One gets the impression that this occurs because of a lingering mental model in some quarters of TAFE as an old-fashioned apprentice college alone. Despite so much political rhetoric about lifelong learning, sector policy seems to be dominated by the need to offer alternatives to school leavers. This is vital, make no mistake, but it is only part of the picture of what TAFE institutes actually do and could do.
One way to start looking forward might be to determine what we expect from TAFE – ‘we’ being all the stakeholders. What do we believe TAFE’s purpose as part of the VET system is (or should be) in contemporary Australia? Today that question would draw a spectrum of answers. This is a situation that seems to polarise stakeholder perspectives and lead to ambiguous and fragmented policy environments.
Which brings me to the heart of the matter. If there is to be a constructive future for a public system, then it is imperative that coming decisions are not sacrificed on the altars of confused ideology and sometimes cynical expediency.
VET policy such as it has existed beyond political rhetoric has been perceived as part of the economic policy of the nation, specifically as it applies to the supply of skilled labour. Most of us would agree that this is vital, yet we know we also need to be cognisant of responsibilities to individuals and our society and develop policy accordingly.
The potential to have a world-class TAFE system as a central part of a world-class Australian VET sector is there but to achieve it requires making some fundamental decisions. It requires resolution of current tensions, a general agreement as to what the purpose of a public provision should be, and a set of coherent policy decisions around its future. It would certainly seem to me that there is a most significant lack of this at present.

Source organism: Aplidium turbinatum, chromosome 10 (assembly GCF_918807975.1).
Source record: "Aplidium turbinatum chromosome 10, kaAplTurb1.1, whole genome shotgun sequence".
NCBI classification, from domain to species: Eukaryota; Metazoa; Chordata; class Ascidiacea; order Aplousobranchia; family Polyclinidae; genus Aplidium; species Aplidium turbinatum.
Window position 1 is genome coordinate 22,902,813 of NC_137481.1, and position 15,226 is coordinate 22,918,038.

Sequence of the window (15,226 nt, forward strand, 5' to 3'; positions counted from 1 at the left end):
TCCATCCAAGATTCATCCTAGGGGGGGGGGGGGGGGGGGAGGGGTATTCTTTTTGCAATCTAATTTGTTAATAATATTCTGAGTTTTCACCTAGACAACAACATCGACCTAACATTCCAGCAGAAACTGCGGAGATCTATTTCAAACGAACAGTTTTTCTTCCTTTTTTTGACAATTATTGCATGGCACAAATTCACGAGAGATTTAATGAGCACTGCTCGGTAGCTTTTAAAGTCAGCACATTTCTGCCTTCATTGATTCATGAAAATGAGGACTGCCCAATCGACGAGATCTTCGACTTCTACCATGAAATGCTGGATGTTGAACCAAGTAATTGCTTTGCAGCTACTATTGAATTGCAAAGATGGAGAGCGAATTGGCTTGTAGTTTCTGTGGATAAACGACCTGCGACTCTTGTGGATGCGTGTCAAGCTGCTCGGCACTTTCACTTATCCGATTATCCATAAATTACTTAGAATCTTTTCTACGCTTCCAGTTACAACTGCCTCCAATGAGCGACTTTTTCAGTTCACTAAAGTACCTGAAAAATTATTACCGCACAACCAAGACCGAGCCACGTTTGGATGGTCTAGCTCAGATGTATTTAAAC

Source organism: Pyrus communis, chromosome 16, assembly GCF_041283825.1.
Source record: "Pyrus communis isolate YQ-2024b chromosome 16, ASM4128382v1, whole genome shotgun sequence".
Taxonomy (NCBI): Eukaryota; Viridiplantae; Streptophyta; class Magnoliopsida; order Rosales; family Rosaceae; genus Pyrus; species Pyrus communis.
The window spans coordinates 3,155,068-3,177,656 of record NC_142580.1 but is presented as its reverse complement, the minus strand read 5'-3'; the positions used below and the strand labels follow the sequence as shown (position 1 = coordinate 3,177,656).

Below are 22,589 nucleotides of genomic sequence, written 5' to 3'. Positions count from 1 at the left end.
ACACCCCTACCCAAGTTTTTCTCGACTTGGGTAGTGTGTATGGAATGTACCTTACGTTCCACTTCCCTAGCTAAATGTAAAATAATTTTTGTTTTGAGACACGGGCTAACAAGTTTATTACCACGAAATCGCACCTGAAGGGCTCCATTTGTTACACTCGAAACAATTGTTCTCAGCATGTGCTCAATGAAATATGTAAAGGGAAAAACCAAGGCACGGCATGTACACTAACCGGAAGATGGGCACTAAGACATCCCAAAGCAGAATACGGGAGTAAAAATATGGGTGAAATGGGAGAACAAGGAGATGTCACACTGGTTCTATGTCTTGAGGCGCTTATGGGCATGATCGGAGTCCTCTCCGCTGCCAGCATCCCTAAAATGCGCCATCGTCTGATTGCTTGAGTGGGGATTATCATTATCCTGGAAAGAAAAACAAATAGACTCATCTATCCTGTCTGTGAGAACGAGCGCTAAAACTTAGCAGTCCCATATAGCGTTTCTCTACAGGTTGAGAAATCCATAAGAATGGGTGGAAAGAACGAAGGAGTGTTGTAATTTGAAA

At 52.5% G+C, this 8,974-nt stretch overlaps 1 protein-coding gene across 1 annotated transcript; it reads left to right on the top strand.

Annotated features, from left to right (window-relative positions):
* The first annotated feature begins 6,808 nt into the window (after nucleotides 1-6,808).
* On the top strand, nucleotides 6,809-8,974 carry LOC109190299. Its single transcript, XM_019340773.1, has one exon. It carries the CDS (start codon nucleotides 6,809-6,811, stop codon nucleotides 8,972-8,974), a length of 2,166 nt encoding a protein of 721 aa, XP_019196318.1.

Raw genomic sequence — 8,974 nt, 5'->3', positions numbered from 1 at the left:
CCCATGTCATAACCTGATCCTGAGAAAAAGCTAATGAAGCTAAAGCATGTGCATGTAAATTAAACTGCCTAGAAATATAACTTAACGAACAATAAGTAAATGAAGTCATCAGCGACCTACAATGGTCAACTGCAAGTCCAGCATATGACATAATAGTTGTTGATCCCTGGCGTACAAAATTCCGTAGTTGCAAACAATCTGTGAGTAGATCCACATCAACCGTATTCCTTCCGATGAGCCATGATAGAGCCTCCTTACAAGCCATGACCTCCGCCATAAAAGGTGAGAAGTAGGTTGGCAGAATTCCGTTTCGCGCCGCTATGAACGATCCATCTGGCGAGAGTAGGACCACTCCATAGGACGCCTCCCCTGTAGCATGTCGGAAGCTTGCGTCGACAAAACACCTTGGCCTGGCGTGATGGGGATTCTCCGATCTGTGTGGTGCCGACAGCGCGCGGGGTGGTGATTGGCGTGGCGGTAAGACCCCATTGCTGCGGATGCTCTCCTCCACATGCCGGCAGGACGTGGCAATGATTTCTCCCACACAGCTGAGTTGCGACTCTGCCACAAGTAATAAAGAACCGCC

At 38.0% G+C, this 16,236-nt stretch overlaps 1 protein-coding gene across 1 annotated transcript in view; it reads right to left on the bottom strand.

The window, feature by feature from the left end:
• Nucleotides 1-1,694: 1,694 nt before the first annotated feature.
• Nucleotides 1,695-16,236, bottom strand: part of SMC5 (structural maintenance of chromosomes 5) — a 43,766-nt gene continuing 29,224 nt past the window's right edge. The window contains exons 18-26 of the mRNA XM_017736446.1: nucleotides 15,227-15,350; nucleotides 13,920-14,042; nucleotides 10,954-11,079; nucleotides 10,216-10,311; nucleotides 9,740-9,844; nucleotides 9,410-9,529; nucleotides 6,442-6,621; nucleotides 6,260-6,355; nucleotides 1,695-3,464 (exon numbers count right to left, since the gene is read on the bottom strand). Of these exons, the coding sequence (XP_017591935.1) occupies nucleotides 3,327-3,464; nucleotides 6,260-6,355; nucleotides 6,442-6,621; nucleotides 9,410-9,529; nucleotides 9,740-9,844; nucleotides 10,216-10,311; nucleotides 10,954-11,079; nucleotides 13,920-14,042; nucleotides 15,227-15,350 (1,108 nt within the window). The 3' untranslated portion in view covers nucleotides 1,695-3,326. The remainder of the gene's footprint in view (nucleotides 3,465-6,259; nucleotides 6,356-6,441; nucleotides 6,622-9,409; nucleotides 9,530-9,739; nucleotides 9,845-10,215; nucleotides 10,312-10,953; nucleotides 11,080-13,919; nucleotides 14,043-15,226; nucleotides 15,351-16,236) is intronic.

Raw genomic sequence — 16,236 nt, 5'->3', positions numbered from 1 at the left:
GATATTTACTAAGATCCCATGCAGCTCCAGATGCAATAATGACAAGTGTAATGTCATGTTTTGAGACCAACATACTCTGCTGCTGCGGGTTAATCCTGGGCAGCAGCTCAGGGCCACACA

Often what frustrates is the application of policy frameworks that contain paradoxes. There are many elements to be tackled and difficult questions to be addressed. However, we need to ask whether such a vital element of our national educational and social infrastructure should be left to the vagaries and vulnerabilities of nine sets of political decisions, all with different electoral time frames. We have held high store in consistency of curriculum and qualifications but express little concern with regard to inconsistency in policy and funding.
We need an urgent, contemporary, constructive, national conversation and argument that is able to get quickly past the accusations of provider capture often tossed the way of the public system yet raises questions and issues in a rational and progressive manner. I am not an advocate of just turning the clock back; the public system has made so many gains in the last 20 years and constant change is not only inevitable but important.
The message here is also not one of bashing the privates but instead of differentiating between the private and public sectors. We lose the strength of a potential world-renowned system of VET if it ends up being driven by policies that see no value in difference but want a rump public system that mimics the mores and practices of the private sector.
Much of the current situation seems to position this mimicry as a desired way out. Another view might be that this is the result of fragmented policy and funding that drives a factional interest view, sets parts of the VET system in destructive opposition and makes an understanding of a bigger picture too difficult and dangerous. If it continues, then perhaps we face up and do away with the public sector and stop the hypocritical hand wringing whilst great community assets wither. That would be a great shame, however, when we could commit to a plural type of TAFE institution that is part of a national VET system that effectively and efficiently delivers for the labour market, the individual and the community. Groundhog Day (February 2nd) should be only once a year!
Adrian Marron is CEO of the Canberra Institute of Technology.